The other day an orange winged easyJet plane left Paris, took off into the heavens, and landed in the South of France.
I flew in the sky that I'd been staring at for so long, and landed on the runway of the Toulouse airport, where I was met by a smiling brother and father. We drove through the country for an hour, the fields now dead and barren, the air frozen, but as pure as I left it this summer.
Eventually we arrived in Castelnau de Montmiral, the small medieval town I've been coming to since I was four feet tall, and I was taken to our summer house, which I'm told is around 800 years old. I'll be staying here a week with my family, minus one brother, until we all head back to Paris, where they'll celebrate Christmas with me before going back to Canada.
It all sounds incredibly romantic. And it is. The house is old and crumbling, and although it's absolutely freezing, and not meant to be lived in during winter, I love it. My mother took me in her arms and I felt at home immediately.
Within minutes of my arrival, my brother and I ran down to the towns one small grocery store, the size of a living room, where I bought vodka so I could welcome myself properly.
I love my family. They are relaxed and easy. Everyone is allowed to be. Most arguments end in laughter, and everyone's opinion is always heard. It doesn't matter if my mother drinks red wine, my father drinks beer, and I drink vodka while my brother stays sober over dinner. We are who we are, and we all have our own tastes.
My second day here we took off to an old chateau, where you can book 24 hours in advance to have the owners prepare you dinner in the front room.
We drove for hours through winding roads to get there. Barren trees edges along the small country roads, which turned and turned, while we passed small country homes, smoke billowing out of the chimneys.
When we arrived, we walked around the frost covered grass and checked out the land. The owners rent out a lot of their property, and also raise lambs, which are always cooked up as part of the meals they serve.
Our meal was four courses. We were seated at a large table in front of a giant sized fireplace and greeted by the woman of the house, who shook our hands and brought us bread to begin with. We nibbled on bread, while red wine was poured freely, until the first course was brought to us.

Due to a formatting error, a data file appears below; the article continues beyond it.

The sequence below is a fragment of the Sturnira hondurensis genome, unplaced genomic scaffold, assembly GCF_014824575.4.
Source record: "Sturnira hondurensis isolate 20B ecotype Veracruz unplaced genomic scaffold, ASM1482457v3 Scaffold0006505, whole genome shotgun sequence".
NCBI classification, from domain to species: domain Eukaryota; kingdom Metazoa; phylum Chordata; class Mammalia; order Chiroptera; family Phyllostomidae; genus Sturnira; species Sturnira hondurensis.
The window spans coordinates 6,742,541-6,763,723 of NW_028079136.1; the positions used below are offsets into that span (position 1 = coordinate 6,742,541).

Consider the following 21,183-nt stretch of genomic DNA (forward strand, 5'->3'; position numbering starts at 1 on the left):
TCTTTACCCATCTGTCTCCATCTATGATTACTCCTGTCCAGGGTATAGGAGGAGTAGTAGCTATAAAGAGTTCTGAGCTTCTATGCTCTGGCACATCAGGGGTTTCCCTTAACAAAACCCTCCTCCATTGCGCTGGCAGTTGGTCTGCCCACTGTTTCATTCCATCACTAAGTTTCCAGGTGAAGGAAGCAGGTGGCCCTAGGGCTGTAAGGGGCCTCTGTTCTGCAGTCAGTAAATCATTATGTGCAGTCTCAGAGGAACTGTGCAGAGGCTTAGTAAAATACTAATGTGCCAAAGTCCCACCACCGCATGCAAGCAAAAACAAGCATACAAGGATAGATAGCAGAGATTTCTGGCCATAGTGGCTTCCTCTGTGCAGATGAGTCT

First course was a crustless leek and salmon quiche. It was light, fluffly, and rich in flavour. It's all country cooking, but it warms the heart, and fills a hungry winter belly.
Next we were brought a large dish of scalloped potatoes, along with another dish of lamb and polenta stuffing. The meat was rich and tender, the stuffing light but savoury.
By this time we were all full, but were brought salad, to cleanse the palate, along with our own circle of goat cheese each. I wasn't in the mood for salad at this point in the meal, but happily dug into my goat cheese, eating its bitter skin and soft insides on its own.
By this time we were ready to burst. But on comes the real dessert. A tray of chocolate cake, laced with nuts, and a coffee cream sauce to pour over top. I couldn't do it. I didn't want the button of my jeans to burst. So I wrapped a piece in a red napkin, threw it in my purse, and finished off with an espresso.
Life here is different. It's slow. It's personal. The days go by quickly, and revolve mostly around the meals.
The town is freezing and mostly dead, nothing like the place I left this summer, but the winter light is beautiful, and I have my family.
It's far from the life I left in Paris, and a lovely escape. I'm catching my breath, as I huddle around the wood stove that heats our house, dancing to Christmas carols with my mom who attempts to pop corn on top of it.
As I write, my dad lies snoring on the bed behind me, after a large chicken dinner I produced, and Irish Christmas carols blast through the room.
I'm home. In some way or another. Back where the stars shine brightly, and the best memories of my life have been made.
Merry Christmas everyone, whatever corner of the world you're in right now.